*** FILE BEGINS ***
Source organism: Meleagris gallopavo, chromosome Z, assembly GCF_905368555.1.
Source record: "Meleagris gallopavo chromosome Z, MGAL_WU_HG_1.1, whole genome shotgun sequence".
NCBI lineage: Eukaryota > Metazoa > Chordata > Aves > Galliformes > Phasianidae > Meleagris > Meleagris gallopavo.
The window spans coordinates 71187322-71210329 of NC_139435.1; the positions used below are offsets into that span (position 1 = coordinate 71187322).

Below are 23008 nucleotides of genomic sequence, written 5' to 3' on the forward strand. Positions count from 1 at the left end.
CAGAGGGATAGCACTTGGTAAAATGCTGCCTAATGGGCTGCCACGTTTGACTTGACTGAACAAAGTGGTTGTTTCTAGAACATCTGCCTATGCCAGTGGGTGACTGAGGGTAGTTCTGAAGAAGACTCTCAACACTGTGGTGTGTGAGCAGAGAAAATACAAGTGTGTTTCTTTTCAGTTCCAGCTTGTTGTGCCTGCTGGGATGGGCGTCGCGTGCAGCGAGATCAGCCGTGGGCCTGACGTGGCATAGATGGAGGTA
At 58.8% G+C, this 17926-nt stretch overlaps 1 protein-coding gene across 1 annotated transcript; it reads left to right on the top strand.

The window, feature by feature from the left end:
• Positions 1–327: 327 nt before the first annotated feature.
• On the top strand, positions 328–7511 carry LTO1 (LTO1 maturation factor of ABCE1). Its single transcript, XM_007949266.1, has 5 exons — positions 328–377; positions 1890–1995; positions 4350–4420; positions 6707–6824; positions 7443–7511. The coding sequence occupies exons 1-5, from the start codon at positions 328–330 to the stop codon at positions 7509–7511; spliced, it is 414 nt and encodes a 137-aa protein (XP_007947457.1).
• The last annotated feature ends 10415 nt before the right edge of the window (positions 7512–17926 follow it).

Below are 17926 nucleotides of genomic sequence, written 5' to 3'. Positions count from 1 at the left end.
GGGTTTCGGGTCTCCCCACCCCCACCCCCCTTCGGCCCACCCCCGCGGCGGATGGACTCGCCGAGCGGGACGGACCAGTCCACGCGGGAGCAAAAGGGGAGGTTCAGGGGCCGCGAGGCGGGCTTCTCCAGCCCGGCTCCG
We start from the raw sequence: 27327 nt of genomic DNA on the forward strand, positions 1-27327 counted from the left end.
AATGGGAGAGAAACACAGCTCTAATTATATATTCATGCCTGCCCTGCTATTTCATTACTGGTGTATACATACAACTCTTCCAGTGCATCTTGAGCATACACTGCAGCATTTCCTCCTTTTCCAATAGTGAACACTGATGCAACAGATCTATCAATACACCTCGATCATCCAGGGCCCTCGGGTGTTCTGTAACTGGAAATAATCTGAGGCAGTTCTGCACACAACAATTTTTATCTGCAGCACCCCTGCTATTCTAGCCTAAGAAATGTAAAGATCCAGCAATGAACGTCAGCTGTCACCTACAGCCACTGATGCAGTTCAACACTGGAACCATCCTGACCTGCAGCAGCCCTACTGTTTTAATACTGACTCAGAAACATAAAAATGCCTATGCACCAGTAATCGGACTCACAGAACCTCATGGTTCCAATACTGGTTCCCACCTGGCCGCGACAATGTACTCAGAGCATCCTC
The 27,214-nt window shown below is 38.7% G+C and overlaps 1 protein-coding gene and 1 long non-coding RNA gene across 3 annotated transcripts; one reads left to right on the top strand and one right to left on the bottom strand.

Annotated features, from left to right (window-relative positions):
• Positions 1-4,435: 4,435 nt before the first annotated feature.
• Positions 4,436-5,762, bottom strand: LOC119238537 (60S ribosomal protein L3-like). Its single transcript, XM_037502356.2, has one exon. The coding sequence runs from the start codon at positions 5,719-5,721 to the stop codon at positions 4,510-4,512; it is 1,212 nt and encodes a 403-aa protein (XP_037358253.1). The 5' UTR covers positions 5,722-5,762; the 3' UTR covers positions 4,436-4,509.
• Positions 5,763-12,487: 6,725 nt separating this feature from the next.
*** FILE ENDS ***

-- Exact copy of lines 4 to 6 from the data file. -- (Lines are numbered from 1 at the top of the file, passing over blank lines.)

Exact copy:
The window spans coordinates 71187322-71210329 of NC_139435.1; the positions used below are offsets into that span (position 1 = coordinate 71187322).

Below are 23008 nucleotides of genomic sequence, written 5' to 3' on the forward strand. Positions count from 1 at the left end.
CAGAGGGATAGCACTTGGTAAAATGCTGCCTAATGGGCTGCCACGTTTGACTTGACTGAACAAAGTGGTTGTTTCTAGAACATCTGCCTATGCCAGTGGGTGACTGAGGGTAGTTCTGAAGAAGACTCTCAACACTGTGGTGTGTGAGCAGAGAAAATACAAGTGTGTTTCTTTTCAGTTCCAGCTTGTTGTGCCTGCTGGGATGGGCGTCGCGTGCAGCGAGATCAGCCGTGGGCCTGACGTGGCATAGATGGAGGTA